The Day Boston Won The World Series And Total Reliance On Analytics Died In Dodger Town

So if you believe the story the Los Angeles Dodgers and Fox announcer Joe Buck are selling about Rich Hill pulling himself out of World Series Game 4, I have a bridge to sell you.

After manager Dave Roberts marched to the mound with a 4-0 lead over the Red Sox and took the ball from Hill, the Dodgers relievers wet themselves and proceeded to give up eight runs.

The Spitter was not alone in condemning the pitching change.

After the game, the manager said Hill pulled himself and Roberts was only on his way to the mound to talk to his starter.

Of course, anybody who has seen even one Dodger game knows Roberts doesn’t talk to pitchers. Roberts struts on to the field all cock and walk to pull pitchers. Period.

So what does Roberts do in Game 5? He leaves Clayton Kershaw in the game even after the starter had just given up his second homer of the game tocpit the Dodgers down 4-1 and had put two men on base.

My first thought was, “Roberts is managing based on public opinion.”

But then I thought about it and the reality is, I think, Roberts finally realized analytics suck in these circumstances. Roberts has pulled and switched and moved based on numbers all series but hasn’t on feel.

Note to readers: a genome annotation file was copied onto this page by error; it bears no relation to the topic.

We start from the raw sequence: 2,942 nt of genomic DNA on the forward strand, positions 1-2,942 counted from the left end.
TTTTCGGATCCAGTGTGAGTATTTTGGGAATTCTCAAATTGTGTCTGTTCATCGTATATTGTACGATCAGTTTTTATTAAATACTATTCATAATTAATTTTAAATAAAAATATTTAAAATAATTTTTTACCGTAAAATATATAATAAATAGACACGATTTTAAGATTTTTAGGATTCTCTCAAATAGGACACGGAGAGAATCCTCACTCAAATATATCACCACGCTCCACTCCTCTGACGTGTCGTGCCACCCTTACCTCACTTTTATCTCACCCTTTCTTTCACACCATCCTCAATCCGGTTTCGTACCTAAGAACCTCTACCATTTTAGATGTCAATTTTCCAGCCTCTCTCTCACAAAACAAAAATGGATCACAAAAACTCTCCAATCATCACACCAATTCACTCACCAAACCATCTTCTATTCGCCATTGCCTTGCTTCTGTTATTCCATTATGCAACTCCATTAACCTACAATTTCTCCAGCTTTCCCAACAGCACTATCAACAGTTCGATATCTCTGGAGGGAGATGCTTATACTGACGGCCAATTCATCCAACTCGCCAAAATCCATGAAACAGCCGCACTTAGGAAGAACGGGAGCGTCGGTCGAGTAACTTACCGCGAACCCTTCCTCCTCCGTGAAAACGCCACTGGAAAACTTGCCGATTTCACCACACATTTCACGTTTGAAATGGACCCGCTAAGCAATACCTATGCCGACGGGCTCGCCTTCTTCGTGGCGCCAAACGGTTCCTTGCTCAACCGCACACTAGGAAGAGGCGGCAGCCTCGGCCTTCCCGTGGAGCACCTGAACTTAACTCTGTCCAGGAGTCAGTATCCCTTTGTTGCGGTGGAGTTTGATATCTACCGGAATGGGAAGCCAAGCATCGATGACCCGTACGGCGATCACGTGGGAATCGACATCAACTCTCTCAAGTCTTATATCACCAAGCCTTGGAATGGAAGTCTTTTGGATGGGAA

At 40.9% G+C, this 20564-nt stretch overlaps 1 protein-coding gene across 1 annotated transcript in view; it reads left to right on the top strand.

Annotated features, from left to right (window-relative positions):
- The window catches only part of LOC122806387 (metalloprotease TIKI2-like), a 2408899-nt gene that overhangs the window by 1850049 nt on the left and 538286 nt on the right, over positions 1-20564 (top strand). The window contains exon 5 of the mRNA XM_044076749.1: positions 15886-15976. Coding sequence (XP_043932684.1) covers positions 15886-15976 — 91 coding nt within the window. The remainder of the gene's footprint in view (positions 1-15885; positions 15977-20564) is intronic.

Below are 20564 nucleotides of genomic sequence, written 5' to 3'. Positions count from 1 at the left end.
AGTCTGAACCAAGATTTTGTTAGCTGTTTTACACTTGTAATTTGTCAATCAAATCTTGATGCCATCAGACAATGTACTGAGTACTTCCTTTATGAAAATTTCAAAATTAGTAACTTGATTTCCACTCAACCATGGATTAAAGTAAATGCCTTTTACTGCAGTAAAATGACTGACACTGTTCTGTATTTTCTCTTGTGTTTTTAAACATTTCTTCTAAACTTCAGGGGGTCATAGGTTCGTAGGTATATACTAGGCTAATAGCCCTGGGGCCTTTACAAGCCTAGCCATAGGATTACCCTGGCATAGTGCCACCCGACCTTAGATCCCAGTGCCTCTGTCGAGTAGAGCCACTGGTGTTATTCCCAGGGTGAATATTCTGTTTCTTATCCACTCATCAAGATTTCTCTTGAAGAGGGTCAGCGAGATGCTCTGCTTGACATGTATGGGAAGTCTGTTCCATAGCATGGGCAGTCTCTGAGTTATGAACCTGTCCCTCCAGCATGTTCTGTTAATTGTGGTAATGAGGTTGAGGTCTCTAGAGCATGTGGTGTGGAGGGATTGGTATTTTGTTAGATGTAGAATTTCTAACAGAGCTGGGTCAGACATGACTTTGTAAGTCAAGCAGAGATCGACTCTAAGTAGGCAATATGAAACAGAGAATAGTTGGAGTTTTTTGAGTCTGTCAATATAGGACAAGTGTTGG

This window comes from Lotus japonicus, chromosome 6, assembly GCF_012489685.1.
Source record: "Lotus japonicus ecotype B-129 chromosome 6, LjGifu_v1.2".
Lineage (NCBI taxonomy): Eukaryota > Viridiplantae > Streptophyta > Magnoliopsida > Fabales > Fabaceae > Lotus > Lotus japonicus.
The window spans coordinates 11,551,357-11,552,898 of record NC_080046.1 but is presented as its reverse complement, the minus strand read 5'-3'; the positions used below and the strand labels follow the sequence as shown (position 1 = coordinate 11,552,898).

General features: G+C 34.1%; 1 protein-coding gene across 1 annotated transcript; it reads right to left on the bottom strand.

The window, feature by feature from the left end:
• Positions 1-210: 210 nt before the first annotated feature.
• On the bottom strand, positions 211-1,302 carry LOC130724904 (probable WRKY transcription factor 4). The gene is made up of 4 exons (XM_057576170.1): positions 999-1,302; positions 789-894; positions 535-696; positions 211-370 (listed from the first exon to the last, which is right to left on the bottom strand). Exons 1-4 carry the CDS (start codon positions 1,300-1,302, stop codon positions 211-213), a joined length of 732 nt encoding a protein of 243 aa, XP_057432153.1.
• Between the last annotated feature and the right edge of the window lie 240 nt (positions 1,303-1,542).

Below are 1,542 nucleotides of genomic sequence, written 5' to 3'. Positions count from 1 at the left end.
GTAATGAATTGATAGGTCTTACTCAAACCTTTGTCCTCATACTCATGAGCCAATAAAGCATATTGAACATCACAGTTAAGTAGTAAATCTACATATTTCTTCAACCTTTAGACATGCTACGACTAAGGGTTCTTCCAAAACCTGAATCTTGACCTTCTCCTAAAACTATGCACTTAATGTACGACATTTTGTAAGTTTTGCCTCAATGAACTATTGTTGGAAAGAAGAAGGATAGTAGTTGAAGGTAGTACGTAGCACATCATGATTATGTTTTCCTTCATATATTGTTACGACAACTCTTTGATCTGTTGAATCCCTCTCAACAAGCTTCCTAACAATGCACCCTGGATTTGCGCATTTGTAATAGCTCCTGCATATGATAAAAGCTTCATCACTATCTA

He finally figured it out. Nobody in that bullpen was going to come in and out pitch Clayton Freaking Kershaw.

So he kept him in. And Kershaw got out of the inning.

That said, analytics have their place in lineups and game plans. But a manager had to read people and the situation as it’s happening and react.

This was Roberts’ failing and that’s why the Dodgers got thumped as badly as they did. Which is not to say LA would have won anyway. Boston was too good in too many areas. A 4-1 series win was as it should have been.

They earned it.

 

One comment

  • Bob, I don’t follow the dodgers so I could be wrong. But it looked to me that when Hill tossed the ball to Roberts, Roberts looked surprised.

    Like

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